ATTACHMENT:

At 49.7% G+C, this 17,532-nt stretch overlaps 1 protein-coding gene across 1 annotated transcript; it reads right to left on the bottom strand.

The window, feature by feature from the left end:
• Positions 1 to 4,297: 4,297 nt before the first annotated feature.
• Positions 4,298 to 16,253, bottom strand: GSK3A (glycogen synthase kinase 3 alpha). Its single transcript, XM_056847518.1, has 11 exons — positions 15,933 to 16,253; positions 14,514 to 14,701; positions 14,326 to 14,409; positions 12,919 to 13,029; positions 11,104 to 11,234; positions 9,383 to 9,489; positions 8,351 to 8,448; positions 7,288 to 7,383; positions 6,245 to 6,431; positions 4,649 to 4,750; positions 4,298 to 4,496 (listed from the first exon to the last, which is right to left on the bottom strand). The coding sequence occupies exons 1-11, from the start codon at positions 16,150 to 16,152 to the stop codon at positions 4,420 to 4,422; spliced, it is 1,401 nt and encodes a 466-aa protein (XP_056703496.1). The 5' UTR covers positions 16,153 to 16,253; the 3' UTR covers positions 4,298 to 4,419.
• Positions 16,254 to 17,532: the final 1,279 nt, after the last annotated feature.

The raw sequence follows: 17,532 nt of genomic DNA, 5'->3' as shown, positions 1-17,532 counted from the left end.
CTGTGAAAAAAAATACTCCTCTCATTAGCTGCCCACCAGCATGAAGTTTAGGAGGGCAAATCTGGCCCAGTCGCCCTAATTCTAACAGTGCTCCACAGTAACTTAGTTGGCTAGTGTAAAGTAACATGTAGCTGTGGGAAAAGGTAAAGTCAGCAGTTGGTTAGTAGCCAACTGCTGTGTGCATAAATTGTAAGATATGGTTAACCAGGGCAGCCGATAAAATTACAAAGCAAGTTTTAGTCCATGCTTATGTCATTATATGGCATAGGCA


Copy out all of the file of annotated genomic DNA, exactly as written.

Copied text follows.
At 49.7% G+C, this 17,532-nt stretch overlaps 1 protein-coding gene across 1 annotated transcript; it reads right to left on the bottom strand.

The window, feature by feature from the left end:
• Positions 1 to 4,297: 4,297 nt before the first annotated feature.
• Positions 4,298 to 16,253, bottom strand: GSK3A (glycogen synthase kinase 3 alpha). Its single transcript, XM_056847518.1, has 11 exons — positions 15,933 to 16,253; positions 14,514 to 14,701; positions 14,326 to 14,409; positions 12,919 to 13,029; positions 11,104 to 11,234; positions 9,383 to 9,489; positions 8,351 to 8,448; positions 7,288 to 7,383; positions 6,245 to 6,431; positions 4,649 to 4,750; positions 4,298 to 4,496 (listed from the first exon to the last, which is right to left on the bottom strand). The coding sequence occupies exons 1-11, from the start codon at positions 16,150 to 16,152 to the stop codon at positions 4,420 to 4,422; spliced, it is 1,401 nt and encodes a 466-aa protein (XP_056703496.1). The 5' UTR covers positions 16,153 to 16,253; the 3' UTR covers positions 4,298 to 4,419.
• Positions 16,254 to 17,532: the final 1,279 nt, after the last annotated feature.

The raw sequence follows: 17,532 nt of genomic DNA, 5'->3' as shown, positions 1-17,532 counted from the left end.
CTGTGAAAAAAAATACTCCTCTCATTAGCTGCCCACCAGCATGAAGTTTAGGAGGGCAAATCTGGCCCAGTCGCCCTAATTCTAACAGTGCTCCACAGTAACTTAGTTGGCTAGTGTAAAGTAACATGTAGCTGTGGGAAAAGGTAAAGTCAGCAGTTGGTTAGTAGCCAACTGCTGTGTGCATAAATTGTAAGATATGGTTAACCAGGGCAGCCGATAAAATTACAAAGCAAGTTTTAGTCCATGCTTATGTCATTATATGGCATAGGCA